Turned chairs — sometimes called thrown chairs or spindle chairs — represent a style of Elizabethan or Jacobean turned furniture that had a vogue in late 16th and early 17th century England, New England and Holland. (In turned furniture, the individual wooden spindles of the piece were made by shaping them with chisels and gouges while they were being spun (or turned) between the center points of a lathe. The workers subcontracted to the joiners, or carpenters, who made such furniture were termed "turners", or "bodgers", hence the surname Turner. Today, turned chairs — as well as various turned decorative elements — are still commonly made, but by automated machinery rather than by hand.)
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The earliest turned chairs are of uncertain date, but they became common in the 17th century. Before this date there are rare examples that claim to date back to before 1300, but most of these early examples are from manuscripts.
The characteristics of a turned chair are that the frame members are turned cylindrical on a lathe. The main uprights are usually heavier and plainly turned, the lighter spindles infilling between them are more decoratively turned, often with repeated bobbin turning, so as to appear as a series of balls, beads or bails. The complexity of this turning varies widely, and is used as a guide to identifying the region of origin. Some chairs have so many spindles that their backs and sides form an almost solid latticework, akin to the Arabic lattice windows or Mashrabiya. Eighteenth century turned chairs became far simpler. Eventually their techniques influenced the celebratedly simple and elegant style of the Shaker chair, still largely made by turning.
Three-legged chairs are common, particularly for older examples. The evolution of the chair is from the simple backless stool, commonly three-legged for stability. As there is no wide back, there is no reason to have more than one rear leg. These gave rise to the backstool, a backless stool with one leg extended upwards and later widened by a flat pad. As this pad developed further and wider it began to be supported by diagonal spindles for strength. These gave rise to the arms of the three-legged turned chair (illustrated). In time the turned chair gained a fourth leg and a square plan, becoming closer to the modern chair. Its evolution is through these three-legged stools though, not from the square chest and the throne-like box chairs.
Seats are commonly solid, but these are often replacements and their original material is uncertain. For later examples, especially from America, a rush seat is common.
Most turned chairs are of ash, but they are also found in fruitwoods and American specimens may use hickory, cherry and maple. Use of oak itself is relatively rare, but their age and relatively simple style means that they are normally counted as part of the "Age of Oak" furniture.
Historical turned chairs (“Great Chairs”)
In early colonial New England, large wooden turned armchairs — which came to be called "Great Chairs" — are thought to have been used by leading officials as symbols of authority. In the 19th century, eminent names were attached to individual chairs, and their stylistic variants, which had been passed down through some of the "Mayflower families".
- Holyoke Chair, or Harvard President's Chair — a three-square turned chair (made in England or Wales, ca. 1550-1600; exhibited at the Fogg Museum) said to be notably uncomfortable and prone to tipping over; reserved for Harvard’s president at commencement ceremonies since 1770.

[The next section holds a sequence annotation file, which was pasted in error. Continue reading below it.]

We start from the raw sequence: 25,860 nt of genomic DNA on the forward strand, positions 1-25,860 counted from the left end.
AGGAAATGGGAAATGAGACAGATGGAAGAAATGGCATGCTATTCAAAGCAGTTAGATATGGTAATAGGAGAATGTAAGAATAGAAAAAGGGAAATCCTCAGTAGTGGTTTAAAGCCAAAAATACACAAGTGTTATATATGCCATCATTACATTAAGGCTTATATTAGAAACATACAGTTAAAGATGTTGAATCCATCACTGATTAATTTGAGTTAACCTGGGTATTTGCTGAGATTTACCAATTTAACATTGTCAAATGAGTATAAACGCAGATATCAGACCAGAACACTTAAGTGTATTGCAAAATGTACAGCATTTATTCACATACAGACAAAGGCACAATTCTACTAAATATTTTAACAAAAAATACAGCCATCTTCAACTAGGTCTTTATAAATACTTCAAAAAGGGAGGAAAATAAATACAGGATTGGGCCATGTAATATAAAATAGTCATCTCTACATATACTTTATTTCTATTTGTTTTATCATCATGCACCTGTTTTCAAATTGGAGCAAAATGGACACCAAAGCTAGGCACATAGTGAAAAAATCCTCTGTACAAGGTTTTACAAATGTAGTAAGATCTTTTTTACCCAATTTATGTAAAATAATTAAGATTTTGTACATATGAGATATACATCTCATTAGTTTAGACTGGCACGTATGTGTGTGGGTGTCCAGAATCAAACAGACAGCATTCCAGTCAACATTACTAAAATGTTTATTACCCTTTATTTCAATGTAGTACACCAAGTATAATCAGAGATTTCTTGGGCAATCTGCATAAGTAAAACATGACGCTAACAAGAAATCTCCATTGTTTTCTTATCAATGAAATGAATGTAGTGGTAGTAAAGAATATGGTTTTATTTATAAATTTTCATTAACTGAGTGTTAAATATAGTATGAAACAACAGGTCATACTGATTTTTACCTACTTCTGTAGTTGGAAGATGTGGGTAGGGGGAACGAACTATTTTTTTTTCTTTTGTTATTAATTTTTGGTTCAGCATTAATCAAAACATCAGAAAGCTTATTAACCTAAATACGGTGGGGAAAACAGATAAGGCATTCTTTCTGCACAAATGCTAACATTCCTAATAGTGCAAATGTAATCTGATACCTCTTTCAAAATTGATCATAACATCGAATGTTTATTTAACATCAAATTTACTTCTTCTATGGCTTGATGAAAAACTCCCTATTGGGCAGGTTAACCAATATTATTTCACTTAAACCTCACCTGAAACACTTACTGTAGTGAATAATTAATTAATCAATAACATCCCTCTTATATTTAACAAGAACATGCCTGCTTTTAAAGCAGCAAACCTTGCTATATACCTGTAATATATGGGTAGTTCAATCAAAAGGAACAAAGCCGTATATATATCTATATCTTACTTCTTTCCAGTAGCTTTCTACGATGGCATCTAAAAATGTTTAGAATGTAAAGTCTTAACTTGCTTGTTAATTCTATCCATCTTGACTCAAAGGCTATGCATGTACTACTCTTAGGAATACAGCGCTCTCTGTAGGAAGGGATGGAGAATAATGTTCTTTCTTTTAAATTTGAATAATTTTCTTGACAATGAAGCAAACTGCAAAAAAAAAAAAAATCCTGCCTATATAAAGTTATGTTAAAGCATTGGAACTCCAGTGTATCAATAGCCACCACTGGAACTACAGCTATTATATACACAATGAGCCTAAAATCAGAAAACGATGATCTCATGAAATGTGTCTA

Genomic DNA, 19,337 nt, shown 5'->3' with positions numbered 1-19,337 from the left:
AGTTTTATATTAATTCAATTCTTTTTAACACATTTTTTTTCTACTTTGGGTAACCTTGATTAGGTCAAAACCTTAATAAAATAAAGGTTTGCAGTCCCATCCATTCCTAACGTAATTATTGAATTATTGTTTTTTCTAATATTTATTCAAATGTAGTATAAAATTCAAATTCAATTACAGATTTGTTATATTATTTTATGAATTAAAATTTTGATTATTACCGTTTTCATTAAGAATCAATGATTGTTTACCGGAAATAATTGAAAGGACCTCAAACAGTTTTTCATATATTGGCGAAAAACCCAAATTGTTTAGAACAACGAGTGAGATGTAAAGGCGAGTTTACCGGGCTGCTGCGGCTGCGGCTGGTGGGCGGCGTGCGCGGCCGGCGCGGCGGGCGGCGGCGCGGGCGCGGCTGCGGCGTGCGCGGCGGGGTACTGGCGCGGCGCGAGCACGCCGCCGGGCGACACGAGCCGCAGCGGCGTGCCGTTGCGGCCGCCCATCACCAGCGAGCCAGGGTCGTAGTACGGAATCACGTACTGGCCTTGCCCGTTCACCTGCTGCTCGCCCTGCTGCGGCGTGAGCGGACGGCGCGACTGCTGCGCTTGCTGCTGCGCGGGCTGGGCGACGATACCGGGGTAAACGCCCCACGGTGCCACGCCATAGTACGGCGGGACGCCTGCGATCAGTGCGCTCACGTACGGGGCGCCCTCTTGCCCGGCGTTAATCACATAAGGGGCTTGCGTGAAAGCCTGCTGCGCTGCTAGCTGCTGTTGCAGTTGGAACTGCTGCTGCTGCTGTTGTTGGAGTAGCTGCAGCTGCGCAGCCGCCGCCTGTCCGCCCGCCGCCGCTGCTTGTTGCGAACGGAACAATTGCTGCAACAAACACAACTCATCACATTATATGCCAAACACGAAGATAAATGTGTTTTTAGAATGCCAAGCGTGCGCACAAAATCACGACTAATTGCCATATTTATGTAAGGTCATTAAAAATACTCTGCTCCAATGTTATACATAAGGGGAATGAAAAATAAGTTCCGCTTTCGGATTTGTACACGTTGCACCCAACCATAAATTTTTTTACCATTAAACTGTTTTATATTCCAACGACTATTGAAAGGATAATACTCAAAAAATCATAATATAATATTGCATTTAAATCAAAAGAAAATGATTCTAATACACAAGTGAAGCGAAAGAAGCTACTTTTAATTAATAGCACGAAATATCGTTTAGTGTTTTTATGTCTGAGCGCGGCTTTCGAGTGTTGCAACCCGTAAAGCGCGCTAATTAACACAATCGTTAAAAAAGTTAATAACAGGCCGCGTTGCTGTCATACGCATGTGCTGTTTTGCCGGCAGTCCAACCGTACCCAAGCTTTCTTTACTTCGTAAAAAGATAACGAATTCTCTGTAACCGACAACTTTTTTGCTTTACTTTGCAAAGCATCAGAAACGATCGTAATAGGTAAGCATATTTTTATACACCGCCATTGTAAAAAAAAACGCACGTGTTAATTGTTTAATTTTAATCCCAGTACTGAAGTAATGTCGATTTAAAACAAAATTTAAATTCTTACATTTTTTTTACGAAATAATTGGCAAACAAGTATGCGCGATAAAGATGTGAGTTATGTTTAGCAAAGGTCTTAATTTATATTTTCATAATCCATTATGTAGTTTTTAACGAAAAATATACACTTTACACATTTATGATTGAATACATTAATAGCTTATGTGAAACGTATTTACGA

- Carver Chair — a four-square turned chair (New England, ca. 1630-1657; exhibited at Pilgrim Hall Museum); traditionally associated with the first Plymouth Colony governor John Carver (pre-1584-1621); recently its association with Carver has been discounted, as it was determined to have been made of white ash, native to New England, and this (together with Carver’s death date, plus the fact that furniture was not made at Plymouth Colony until years later) indicate that he could not have owned it. A "Carver chair" is characterized by having three vertical and three horizontal spindles in the back, but no other turned spindles elsewhere.
- Brewster Chair — a four-square turned chair (England or New England, ca. 1630-1670; exhibited at Pilgrim Hall Museum); traditionally associated with Pilgrim elder William Brewster (ca. 1566-1644). "Brewster chairs" have turned spindles in the back, under the seat, and under the arms.
- Bradford Chair — a four-square turned chair (England or New England, ca. 1630-1657; exhibited at Pilgrim Hall Museum); traditionally associated with Plymouth Colony governor William Bradford (ca. 1590-1657). A "Bradford chair" is a slightly more elaborate version of a "Brewster chair", with an extra spanner in the back.
- "King Stephen's Throne", c. 1300, Hereford Cathedral
- Romance of Alexander, c.1340, (MS Bodley 264, f.68v, Bodleian library, Oxford)
- Holtzapffel, John Jacob (1976) . Hand or Simple Turning. New York: Dover. p. 10. ISBN 0-486-23365-0.
- Wallace Nutting, Furniture of the Pilgrim century: 1620-1720, including colonial utensils and hardware (Marshall Jones Company, 1921)
- CT, Aspen Design, Westbrook,. "Pilgrim Hall Museum - Collections - Furniture". www.pilgrimhallmuseum.org. Retrieved 2017-11-29.
- Cromie, William J. (May 31, 2007). "Commencement feasting, customs, color date to medieval Europe". Harvard Gazette.
- Fairbanks, Jonathan L; Trent, Robert (1982). New England Begins: The Seventeenth Century. 3. Museum of Fine Arts, Boston. Department of American Decorative Arts and Sculpture. p. 512.
- Hightower, Marvin, "An 'imposing, ancient, and curious throne': President's chair is part of a grand tradition", Harvard University Gazette, 11 Oct 2011.